Wednesday 21 November 2018 15.00 GMT

# How to test General Relativity with gravitational waves: A tutorial

Questions via youtube chat**Speaker**

Nicolás Yunes

eXtreme Gravity Institute, Montana State University, USA

**Host**

Alejandro Cárdenas-Avendaño

**Abstract**

The recent gravitational-wave observations by Advanced LIGO and Advanced Virgo provided the first opportunities to learn about theoretical physics in the extreme gravity environment of coalescing binary black holes. The LIGO-Virgo collaboration verified that these observations are consistent with Einstein’s theory of General Relativity, constraining the presence of certain anomalies in the signal. In this talk, I will discuss how some of these tests are carried out with gravitational waves emitted in the inspiral, merger and ringdown of binary black holes and neutron stars.

**References**

- Extreme Gravity Tests with Gravitational Waves from Compact Binary Coalescences: (I) Inspiral-Merger, https://arxiv.org/abs/1801.03208
- Extreme Gravity Tests with Gravitational Waves from Compact Binary Coalescences: (II) Ringdown, https://arxiv.org/abs/1801.03587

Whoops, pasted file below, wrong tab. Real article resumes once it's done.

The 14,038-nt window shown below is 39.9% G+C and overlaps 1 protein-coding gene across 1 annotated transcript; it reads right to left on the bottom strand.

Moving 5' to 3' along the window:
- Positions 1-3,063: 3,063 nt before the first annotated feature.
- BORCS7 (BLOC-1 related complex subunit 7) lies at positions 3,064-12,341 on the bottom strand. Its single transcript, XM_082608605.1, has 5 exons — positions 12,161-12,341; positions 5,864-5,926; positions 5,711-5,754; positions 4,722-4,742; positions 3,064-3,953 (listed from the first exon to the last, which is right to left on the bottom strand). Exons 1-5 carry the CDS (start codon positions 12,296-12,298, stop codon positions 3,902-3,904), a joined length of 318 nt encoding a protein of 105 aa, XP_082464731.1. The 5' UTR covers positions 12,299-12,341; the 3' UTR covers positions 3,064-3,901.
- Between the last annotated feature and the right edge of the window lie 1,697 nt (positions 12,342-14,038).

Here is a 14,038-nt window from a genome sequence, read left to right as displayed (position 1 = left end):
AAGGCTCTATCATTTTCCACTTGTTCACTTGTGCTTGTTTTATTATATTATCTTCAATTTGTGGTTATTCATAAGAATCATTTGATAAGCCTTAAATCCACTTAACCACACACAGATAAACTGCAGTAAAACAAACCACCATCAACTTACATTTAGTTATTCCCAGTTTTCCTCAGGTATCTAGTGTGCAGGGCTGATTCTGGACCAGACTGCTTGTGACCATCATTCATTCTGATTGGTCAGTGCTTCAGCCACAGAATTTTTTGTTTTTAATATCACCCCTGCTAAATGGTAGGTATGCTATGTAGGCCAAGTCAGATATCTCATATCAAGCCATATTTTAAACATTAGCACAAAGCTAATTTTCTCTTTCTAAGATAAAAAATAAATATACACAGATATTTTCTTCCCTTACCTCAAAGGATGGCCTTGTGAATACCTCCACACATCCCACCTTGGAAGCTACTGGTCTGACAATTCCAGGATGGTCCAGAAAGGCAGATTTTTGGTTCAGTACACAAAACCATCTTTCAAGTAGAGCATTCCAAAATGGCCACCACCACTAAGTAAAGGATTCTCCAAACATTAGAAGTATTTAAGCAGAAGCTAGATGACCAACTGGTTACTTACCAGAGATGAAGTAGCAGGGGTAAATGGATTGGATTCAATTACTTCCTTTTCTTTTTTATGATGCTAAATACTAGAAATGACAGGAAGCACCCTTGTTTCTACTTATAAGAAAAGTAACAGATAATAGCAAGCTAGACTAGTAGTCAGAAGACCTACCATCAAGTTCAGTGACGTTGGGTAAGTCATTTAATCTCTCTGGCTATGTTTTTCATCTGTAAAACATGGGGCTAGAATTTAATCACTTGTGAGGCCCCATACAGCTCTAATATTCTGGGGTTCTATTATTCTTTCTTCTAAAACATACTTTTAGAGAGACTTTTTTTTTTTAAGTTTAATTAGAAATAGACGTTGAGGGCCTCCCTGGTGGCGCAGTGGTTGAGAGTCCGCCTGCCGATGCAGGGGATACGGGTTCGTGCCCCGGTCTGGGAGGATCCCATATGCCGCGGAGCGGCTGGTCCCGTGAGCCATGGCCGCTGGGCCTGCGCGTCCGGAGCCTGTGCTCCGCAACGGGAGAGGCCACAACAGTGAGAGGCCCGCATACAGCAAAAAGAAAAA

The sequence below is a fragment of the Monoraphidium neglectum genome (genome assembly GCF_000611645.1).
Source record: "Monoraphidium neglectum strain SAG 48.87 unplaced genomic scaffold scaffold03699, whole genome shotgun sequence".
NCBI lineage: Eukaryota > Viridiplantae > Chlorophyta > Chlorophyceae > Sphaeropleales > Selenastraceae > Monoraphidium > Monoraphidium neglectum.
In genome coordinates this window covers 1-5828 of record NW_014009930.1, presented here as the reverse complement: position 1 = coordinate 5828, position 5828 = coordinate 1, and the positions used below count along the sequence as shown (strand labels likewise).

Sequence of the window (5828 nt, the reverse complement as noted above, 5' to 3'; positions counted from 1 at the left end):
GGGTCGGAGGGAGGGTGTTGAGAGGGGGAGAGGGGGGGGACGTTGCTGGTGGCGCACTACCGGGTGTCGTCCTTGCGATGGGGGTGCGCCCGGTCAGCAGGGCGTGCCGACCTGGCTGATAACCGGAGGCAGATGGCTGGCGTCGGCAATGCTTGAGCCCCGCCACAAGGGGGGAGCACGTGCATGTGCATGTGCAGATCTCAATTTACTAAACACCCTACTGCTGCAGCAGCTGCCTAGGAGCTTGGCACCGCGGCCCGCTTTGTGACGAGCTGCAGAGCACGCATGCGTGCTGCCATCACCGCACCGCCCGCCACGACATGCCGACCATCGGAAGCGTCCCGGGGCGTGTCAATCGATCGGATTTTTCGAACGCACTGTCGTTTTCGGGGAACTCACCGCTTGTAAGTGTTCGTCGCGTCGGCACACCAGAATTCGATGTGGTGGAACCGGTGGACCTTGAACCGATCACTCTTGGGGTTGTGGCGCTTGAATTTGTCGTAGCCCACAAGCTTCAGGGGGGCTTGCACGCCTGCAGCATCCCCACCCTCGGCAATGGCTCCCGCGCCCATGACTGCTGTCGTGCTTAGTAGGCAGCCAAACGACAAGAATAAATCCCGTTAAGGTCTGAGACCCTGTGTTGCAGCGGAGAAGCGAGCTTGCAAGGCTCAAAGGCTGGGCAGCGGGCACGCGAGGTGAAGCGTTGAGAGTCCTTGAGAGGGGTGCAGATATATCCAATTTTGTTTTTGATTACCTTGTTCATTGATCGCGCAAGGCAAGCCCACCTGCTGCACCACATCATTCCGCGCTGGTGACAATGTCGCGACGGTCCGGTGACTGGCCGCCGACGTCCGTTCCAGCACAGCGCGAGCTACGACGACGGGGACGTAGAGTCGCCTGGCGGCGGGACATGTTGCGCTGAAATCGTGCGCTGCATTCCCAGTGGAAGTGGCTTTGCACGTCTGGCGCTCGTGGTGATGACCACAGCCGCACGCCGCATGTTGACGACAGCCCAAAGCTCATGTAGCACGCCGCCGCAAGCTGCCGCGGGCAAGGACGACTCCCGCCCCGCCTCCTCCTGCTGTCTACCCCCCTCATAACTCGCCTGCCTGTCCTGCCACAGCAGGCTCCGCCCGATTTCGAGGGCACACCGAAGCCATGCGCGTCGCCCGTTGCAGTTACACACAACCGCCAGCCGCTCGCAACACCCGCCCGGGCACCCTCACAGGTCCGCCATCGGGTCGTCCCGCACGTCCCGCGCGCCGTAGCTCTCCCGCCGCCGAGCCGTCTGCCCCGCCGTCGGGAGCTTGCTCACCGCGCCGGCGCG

- Theoretical Physics Implications of Gravitational Wave Observation with Future Detectors, https://arxiv.org/abs/1704.08268
- Theoretical Physics Implications of the Binary Black-Hole Mergers GW150914 and GW151226, https://arxiv.org/abs/1603.08955

I was wondering the other day how it is even possible for two black holes (or even two neutron stars) to ever merge into one object (much less be able to do this in less than a second), because at their mutual interface (well prior to an event horizon), time would all but stop and therefore further movement would also essentially stop. At best a ‘shell’ should be created beginning a certain distance from one event horizon, or possibly two shells should be created, each containing the original neutron star or black whole! Relativity should actually forbid the merging of two massive objects as a result of space & time warping (due to the tremendous gravitational gradient except at the location where gravitational forces cancel)! Seems to at least pose a real paradox to me!! Thoughts on this would be appreciated! – 03/31/2019 George Sachs, Paradyme Systems USA

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